Islamabad: A group of gunmen shot dead on Wednesday Pakistan’s minister for minorities, a Christian, making him the second senior official to be killed in 2011 for challenging a blasphemy law under which anyone who speaks ill of Islam faces the death penalty.
Minister for minorities Shahbaz Bhatti was shot while travelling in a car near a market in the capital , police said. He was the only Christian in the cabinet.
“The initial reports are that there were three men who attacked him. He was probably shot using a Kalashnikov, but we are trying to ascertain what exactly happened,” said Islamabad police chief Wajid Durrani.
Bullets hit Bhatti’s car four or five times through the windscreen. Blood covered the back seat.
A hospital spokesperson said Bhatti received several wounds.
The anti-blasphemy law has been in the spotlight since November 2010, when a court sentenced a Christian woman to death.
On 4 January the governor of the most populous province of Punjab, Salman Taseer, who had strongly opposed the law and sought presidential pardon for the 45-year-old Christian farmhand, was gunned down by one of his bodyguards.
The latest shooting is likely to deter any attempt to change the law that mandates death for anyone who speaks ill of the Islam’s Prophet Mohammad.
Sherry Rehman, a former government minister and member of the ruling Pakistan People’s Party, which included Bhatti, tried to change the law in 2010 but was forced to stop her effort by the party leadership in the face of opposition from religious conservatives.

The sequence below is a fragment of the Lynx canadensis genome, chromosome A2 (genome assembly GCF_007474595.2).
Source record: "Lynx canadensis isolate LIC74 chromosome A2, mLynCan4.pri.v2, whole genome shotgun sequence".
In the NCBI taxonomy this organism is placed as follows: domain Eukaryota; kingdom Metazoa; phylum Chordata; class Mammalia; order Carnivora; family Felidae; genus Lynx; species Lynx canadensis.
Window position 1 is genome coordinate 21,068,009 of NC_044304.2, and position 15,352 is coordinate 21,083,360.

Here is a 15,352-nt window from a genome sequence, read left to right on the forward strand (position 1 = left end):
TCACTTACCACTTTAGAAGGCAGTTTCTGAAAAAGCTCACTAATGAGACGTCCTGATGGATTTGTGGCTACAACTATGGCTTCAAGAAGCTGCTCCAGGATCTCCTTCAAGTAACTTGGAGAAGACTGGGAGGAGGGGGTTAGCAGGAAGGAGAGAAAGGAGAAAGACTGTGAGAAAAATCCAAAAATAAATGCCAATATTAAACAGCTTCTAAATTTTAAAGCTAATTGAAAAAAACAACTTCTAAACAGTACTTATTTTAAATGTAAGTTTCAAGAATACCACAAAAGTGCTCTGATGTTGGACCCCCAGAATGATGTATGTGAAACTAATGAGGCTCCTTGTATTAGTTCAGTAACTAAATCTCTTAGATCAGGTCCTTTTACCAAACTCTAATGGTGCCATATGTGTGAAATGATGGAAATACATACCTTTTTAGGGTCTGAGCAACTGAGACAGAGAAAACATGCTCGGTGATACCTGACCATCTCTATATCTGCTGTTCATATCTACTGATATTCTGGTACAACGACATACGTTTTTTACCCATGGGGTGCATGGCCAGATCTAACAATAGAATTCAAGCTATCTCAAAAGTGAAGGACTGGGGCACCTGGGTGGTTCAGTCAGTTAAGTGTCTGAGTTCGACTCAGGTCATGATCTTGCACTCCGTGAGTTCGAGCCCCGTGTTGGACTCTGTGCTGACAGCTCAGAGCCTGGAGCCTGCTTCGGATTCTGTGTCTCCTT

Distraught relatives of Bhatti gathered at the hospital where he was taken and one of them bemoaned the treatment of Christians in Pakistan.
The law has its roots in 19th-century colonial legislation to protect places of worship, but it was during the military dictatorship of General Mohammad Zia ul-Haq in the 1980s that it acquired teeth as part of a drive to Islamise the state.
Liberal Pakistanis and rights groups believe the law to be dangerously discriminatory against the country’s tiny minority groups.
Under the law, anyone who speaks ill of Islam and the Prophet Mohammad commits a crime and faces the death penalty, but activists say the vague terminology has led to its misuse.
Christians who make up about 2% of Pakistan’s population have been especially concerned about the law saying it offers them no protection.
Convictions hinge on witness testimony and often these are linked to personal vendettas, critics say.
Blasphemy convictions are common, although the death sentence has never been carried out. Most convictions are thrown out on appeal, but angry mobs have killed many people accused of blasphemy.